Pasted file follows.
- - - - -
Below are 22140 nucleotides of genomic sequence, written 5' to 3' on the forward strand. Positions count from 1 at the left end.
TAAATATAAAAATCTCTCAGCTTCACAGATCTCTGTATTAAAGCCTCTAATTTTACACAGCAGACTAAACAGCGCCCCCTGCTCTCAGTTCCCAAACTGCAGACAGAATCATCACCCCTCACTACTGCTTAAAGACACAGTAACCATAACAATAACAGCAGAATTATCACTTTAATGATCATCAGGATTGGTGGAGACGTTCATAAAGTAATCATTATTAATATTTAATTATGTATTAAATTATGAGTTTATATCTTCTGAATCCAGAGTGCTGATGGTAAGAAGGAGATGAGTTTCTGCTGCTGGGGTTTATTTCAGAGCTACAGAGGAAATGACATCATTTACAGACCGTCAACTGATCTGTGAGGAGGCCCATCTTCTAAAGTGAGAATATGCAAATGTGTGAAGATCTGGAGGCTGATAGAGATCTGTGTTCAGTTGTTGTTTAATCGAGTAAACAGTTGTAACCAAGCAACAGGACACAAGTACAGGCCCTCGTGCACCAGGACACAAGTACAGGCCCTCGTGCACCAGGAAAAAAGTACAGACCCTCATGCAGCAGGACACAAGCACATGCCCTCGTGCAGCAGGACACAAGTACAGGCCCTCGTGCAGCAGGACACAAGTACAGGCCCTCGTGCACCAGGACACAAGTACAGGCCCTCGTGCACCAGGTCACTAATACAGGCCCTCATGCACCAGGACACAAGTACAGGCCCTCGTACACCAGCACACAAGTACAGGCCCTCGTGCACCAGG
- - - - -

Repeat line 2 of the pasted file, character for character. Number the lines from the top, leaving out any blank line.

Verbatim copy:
TAAATATAAAAATCTCTCAGCTTCACAGATCTCTGTATTAAAGCCTCTAATTTTACACAGCAGACTAAACAGCGCCCCCTGCTCTCAGTTCCCAAACTGCAGACAGAATCATCACCCCTCACTACTGCTTAAAGACACAGTAACCATAACAATAACAGCAGAATTATCACTTTAATGATCATCAGGATTGGTGGAGACGTTCATAAAGTAATCATTATTAATATTTAATTATGTATTAAATTATGAGTTTATATCTTCTGAATCCAGAGTGCTGATGGTAAGAAGGAGATGAGTTTCTGCTGCTGGGGTTTATTTCAGAGCTACAGAGGAAATGACATCATTTACAGACCGTCAACTGATCTGTGAGGAGGCCCATCTTCTAAAGTGAGAATATGCAAATGTGTGAAGATCTGGAGGCTGATAGAGATCTGTGTTCAGTTGTTGTTTAATCGAGTAAACAGTTGTAACCAAGCAACAGGACACAAGTACAGGCCCTCGTGCACCAGGACACAAGTACAGGCCCTCGTGCACCAGGAAAAAAGTACAGACCCTCATGCAGCAGGACACAAGCACATGCCCTCGTGCAGCAGGACACAAGTACAGGCCCTCGTGCAGCAGGACACAAGTACAGGCCCTCGTGCACCAGGACACAAGTACAGGCCCTCGTGCACCAGGTCACTAATACAGGCCCTCATGCACCAGGACACAAGTACAGGCCCTCGTACACCAGCACACAAGTACAGGCCCTCGTGCACCAGG